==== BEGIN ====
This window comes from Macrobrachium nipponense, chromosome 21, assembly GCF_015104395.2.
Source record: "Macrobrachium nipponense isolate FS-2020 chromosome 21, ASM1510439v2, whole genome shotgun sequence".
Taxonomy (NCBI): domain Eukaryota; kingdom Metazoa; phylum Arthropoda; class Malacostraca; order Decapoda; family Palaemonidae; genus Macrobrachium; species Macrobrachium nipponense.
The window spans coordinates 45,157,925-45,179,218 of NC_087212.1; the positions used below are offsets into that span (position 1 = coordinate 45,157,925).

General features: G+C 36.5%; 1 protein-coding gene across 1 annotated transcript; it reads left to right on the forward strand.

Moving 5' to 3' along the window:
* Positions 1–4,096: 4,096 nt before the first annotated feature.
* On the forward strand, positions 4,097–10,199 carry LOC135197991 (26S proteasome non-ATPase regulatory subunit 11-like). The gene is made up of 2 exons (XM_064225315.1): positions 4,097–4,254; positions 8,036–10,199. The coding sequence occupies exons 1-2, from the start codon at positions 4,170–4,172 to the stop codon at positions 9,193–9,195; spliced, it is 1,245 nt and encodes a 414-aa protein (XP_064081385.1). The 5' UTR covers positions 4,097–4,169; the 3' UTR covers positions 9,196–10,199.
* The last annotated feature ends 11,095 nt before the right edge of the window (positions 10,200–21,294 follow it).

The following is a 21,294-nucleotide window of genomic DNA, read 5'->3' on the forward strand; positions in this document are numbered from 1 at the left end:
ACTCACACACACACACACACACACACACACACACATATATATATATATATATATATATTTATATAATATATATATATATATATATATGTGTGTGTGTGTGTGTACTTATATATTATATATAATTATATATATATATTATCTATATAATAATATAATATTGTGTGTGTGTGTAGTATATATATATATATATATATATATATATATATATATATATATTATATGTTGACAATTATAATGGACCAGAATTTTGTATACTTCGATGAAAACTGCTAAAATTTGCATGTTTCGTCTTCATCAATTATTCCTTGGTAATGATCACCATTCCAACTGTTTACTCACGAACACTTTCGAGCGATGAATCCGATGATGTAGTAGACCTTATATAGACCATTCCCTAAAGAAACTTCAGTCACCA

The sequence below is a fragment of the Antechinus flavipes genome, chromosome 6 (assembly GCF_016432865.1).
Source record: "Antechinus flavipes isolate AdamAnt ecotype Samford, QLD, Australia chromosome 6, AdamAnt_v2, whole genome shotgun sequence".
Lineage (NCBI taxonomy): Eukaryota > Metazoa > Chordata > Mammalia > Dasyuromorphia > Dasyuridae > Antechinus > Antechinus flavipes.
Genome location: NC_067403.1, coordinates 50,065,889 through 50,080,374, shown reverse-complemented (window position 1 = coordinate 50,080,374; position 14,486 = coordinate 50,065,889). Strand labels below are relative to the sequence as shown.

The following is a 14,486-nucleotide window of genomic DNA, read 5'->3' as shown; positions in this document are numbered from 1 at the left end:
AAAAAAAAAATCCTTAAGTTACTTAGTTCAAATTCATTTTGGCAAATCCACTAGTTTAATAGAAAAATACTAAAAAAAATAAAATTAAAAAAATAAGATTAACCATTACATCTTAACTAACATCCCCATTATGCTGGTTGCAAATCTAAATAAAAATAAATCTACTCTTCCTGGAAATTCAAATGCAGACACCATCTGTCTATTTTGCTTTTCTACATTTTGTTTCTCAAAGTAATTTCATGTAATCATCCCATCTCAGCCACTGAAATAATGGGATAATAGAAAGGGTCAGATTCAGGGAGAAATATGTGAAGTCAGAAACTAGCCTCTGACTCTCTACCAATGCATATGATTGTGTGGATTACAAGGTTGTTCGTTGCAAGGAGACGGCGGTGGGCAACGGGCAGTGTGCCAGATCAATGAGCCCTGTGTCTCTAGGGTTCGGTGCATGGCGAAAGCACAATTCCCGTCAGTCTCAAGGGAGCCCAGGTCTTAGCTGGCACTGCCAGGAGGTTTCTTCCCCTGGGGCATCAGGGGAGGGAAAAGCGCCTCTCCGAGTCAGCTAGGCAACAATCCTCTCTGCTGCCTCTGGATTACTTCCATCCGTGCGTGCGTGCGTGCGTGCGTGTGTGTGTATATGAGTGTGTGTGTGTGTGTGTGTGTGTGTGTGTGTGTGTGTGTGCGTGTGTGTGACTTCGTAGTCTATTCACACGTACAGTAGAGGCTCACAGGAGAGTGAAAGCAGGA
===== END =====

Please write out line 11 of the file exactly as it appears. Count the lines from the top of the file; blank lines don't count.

ACTCACACACACACACACACACACACACACACACATATATATATATATATATATATATTTATATAATATATATATATATATATATATGTGTGTGTGTGTGTGTACTTATATATTATATATAATTATATATATATATTATCTATATAATAATATAATATTGTGTGTGTGTGTAGTATATATATATATATATATATATATATATATATATATATATATTATATGTTGACAATTATAATGGACCAGAATTTTGTATACTTCGATGAAAACTGCTAAAATTTGCATGTTTCGTCTTCATCAATTATTCCTTGGTAATGATCACCATTCCAACTGTTTACTCACGAACACTTTCGAGCGATGAATCCGATGATGTAGTAGACCTTATATAGACCATTCCCTAAAGAAACTTCAGTCACCA